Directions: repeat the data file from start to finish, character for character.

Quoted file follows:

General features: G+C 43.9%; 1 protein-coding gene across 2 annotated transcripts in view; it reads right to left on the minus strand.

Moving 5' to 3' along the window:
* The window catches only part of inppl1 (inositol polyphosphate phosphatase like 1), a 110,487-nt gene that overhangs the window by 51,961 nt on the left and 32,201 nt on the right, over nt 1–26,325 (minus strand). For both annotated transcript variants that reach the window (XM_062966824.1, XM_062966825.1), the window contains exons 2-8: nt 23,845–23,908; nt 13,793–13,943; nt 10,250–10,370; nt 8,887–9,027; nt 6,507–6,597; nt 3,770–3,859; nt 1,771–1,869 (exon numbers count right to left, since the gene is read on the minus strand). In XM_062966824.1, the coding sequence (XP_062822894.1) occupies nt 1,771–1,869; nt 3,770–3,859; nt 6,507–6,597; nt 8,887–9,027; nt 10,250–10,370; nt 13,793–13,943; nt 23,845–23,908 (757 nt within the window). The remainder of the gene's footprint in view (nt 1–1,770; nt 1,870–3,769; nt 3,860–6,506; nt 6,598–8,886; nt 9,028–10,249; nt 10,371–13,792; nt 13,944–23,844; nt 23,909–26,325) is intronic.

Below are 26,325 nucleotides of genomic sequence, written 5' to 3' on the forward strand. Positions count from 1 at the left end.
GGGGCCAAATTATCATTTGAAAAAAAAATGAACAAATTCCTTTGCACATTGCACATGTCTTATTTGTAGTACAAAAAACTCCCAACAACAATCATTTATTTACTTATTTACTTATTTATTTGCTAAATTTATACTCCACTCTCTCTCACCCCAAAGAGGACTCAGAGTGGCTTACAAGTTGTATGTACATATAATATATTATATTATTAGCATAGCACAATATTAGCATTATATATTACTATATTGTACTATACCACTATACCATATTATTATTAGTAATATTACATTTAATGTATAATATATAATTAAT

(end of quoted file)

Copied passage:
General features: G+C 43.9%; 1 protein-coding gene across 2 annotated transcripts in view; it reads right to left on the minus strand.

Moving 5' to 3' along the window:
* The window catches only part of inppl1 (inositol polyphosphate phosphatase like 1), a 110,487-nt gene that overhangs the window by 51,961 nt on the left and 32,201 nt on the right, over nt 1–26,325 (minus strand). For both annotated transcript variants that reach the window (XM_062966824.1, XM_062966825.1), the window contains exons 2-8: nt 23,845–23,908; nt 13,793–13,943; nt 10,250–10,370; nt 8,887–9,027; nt 6,507–6,597; nt 3,770–3,859; nt 1,771–1,869 (exon numbers count right to left, since the gene is read on the minus strand). In XM_062966824.1, the coding sequence (XP_062822894.1) occupies nt 1,771–1,869; nt 3,770–3,859; nt 6,507–6,597; nt 8,887–9,027; nt 10,250–10,370; nt 13,793–13,943; nt 23,845–23,908 (757 nt within the window). The remainder of the gene's footprint in view (nt 1–1,770; nt 1,870–3,769; nt 3,860–6,506; nt 6,598–8,886; nt 9,028–10,249; nt 10,371–13,792; nt 13,944–23,844; nt 23,909–26,325) is intronic.

Below are 26,325 nucleotides of genomic sequence, written 5' to 3' on the forward strand. Positions count from 1 at the left end.
GGGGCCAAATTATCATTTGAAAAAAAAATGAACAAATTCCTTTGCACATTGCACATGTCTTATTTGTAGTACAAAAAACTCCCAACAACAATCATTTATTTACTTATTTACTTATTTATTTGCTAAATTTATACTCCACTCTCTCTCACCCCAAAGAGGACTCAGAGTGGCTTACAAGTTGTATGTACATATAATATATTATATTATTAGCATAGCACAATATTAGCATTATATATTACTATATTGTACTATACCACTATACCATATTATTATTAGTAATATTACATTTAATGTATAATATATAATTAAT